A British court will consider this week whether Julian Assange, founder of the Wikileaks website, can be extradited to the United States on charges of hacking and theft. The two-day hearing is scheduled to begin Wednesday in London’s high court.
U.S. prosecutors appealed a British district court verdict from January, which ruled that Assange should not be extradited because it was possible he could commit suicide in a maximum-security U.S. prison.
That premise will be challenged by prosecutors, said lawyer Nick Vamos, a former head of extradition at Britain’s Crown Prosecution Service, now a partner at London-based law firm Peters & Peters.
“What the U.S. government (has) now done is come forward with a specific assurance about exactly how, where and in what condition he will be detained. So, provided his medical condition and his risk of suicide hasn’t changed, then you would assume that the U.S. government (has) met the test that the district judge in the first judgment set them,” Vamos told VOA.
Other developments since the January ruling could affect the case. Sigurdur Thordarson, a former Wikileaks insider-turned-FBI informant, has said he fabricated evidence used by the prosecution.
Meanwhile last month, Yahoo News published a story alleging the CIA plotted to kidnap or even kill Assange in 2017 when he sought asylum at the Ecuadorean embassy in London. Yahoo said the story was based on interviews with 30 former U.S. intelligence and national security officials.
Vamos said the defense will claim there is political motivation behind the extradition request.
“It will be argued that, well, if the CIA were willing to assassinate him — that’s one arm of the U.S. government — then really, you can’t trust the other arm of the U.S. government, the Department of Justice, to act fairly and to prosecute him in accordance with human rights standards and what we would consider to be a fair trial,” he said.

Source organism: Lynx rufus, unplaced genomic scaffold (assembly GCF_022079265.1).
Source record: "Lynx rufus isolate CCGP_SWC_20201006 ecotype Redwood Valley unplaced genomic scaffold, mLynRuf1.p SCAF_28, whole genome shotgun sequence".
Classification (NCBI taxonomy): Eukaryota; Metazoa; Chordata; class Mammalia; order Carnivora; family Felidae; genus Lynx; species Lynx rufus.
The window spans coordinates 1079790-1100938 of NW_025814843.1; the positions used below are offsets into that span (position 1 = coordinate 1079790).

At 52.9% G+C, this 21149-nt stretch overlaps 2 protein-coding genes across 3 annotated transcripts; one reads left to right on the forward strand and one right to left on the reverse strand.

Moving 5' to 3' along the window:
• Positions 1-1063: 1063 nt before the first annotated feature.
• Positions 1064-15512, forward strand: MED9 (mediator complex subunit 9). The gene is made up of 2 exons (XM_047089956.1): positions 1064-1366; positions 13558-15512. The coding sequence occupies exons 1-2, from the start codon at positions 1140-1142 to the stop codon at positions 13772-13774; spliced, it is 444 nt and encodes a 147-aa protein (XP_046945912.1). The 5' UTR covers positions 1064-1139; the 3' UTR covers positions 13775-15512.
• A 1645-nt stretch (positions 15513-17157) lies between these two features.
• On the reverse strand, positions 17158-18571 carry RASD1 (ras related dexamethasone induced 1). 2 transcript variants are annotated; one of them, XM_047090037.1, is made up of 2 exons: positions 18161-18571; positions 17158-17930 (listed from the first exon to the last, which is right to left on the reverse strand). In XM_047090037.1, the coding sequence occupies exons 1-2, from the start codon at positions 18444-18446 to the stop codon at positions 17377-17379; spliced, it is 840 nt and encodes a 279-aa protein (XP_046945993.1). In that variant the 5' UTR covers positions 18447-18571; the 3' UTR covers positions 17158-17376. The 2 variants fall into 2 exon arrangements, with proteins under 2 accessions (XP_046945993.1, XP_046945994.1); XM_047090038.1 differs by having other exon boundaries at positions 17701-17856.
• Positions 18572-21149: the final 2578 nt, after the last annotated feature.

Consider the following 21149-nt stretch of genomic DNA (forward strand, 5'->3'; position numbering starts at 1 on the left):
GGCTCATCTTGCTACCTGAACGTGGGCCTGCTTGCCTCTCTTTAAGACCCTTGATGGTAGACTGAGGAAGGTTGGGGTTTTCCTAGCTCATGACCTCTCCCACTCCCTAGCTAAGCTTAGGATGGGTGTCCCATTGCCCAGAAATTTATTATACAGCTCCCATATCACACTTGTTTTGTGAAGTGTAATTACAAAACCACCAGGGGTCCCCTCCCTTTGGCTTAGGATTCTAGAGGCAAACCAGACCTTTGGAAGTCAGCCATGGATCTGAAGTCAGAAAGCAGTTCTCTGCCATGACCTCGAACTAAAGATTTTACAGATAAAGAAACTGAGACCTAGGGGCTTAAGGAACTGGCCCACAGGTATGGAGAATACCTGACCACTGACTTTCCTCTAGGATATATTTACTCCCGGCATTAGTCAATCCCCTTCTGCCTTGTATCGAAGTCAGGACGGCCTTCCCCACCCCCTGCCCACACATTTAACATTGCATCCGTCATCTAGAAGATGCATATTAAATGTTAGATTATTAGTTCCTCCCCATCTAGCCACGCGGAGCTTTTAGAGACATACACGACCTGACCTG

The CIA and U.S. lawyers leading the extradition appeal have yet to comment on the Yahoo story. Former CIA director and former U.S. Secretary of State Mike Pompeo told The Megyn Kelly Show podcast in September that all actions taken were “consistent with U.S. law.”
“We desperately wanted to hold accountable those individuals that had violated U.S. law, that had violated requirements to protect information and had tried to steal it. There is a deep legal framework to do that. And we took actions consistent with U.S. law to try to achieve that,” Pompeo said.
In 2010 and 2011, Assange oversaw the publication by Wikileaks of tens of thousands of diplomatic cables and military reports relating to the wars in Iraq and Afghanistan. He said the leaks exposed abuses by the U.S. military.
Assange sought refuge in the Ecuadorean embassy in London in 2012 after facing accusations of rape in Sweden, a case that was later dropped. He stayed there for seven years until Ecuador allowed British police to arrest him in April 2019. He was then jailed for 50 weeks for breaching bail.
Now 50, he is currently being held in Belmarsh prison in London, as he is considered a flight risk.
Experts say the extradition case raises vital questions about freedom of the press.
“There is the huge, huge issue of global media freedom and the way that this case could set a terrible precedent for any journalist, any publisher, trying to expose the misdeeds and wrongdoing of government, so that government can be held accountable,” Julia Hall of Amnesty International said in an interview with VOA.
Assange faces 18 U.S. federal charges relating to allegations of hacking, theft of classified material and the disclosure of the identities of U.S. informants, which prosecutors say put the informants’ lives at risk.
A verdict on the extradition appeal will likely take several weeks. Whoever loses can appeal the decision to Britain’s Supreme Court, which could take several years. However, Supreme Court judges may rule against considering the case, Vamos said.
“It has to be on a point of law of general public importance. The Supreme Court doesn’t hear factual disputes and doesn’t hear arguments that have been settled well before in lower courts,” he told VOA.
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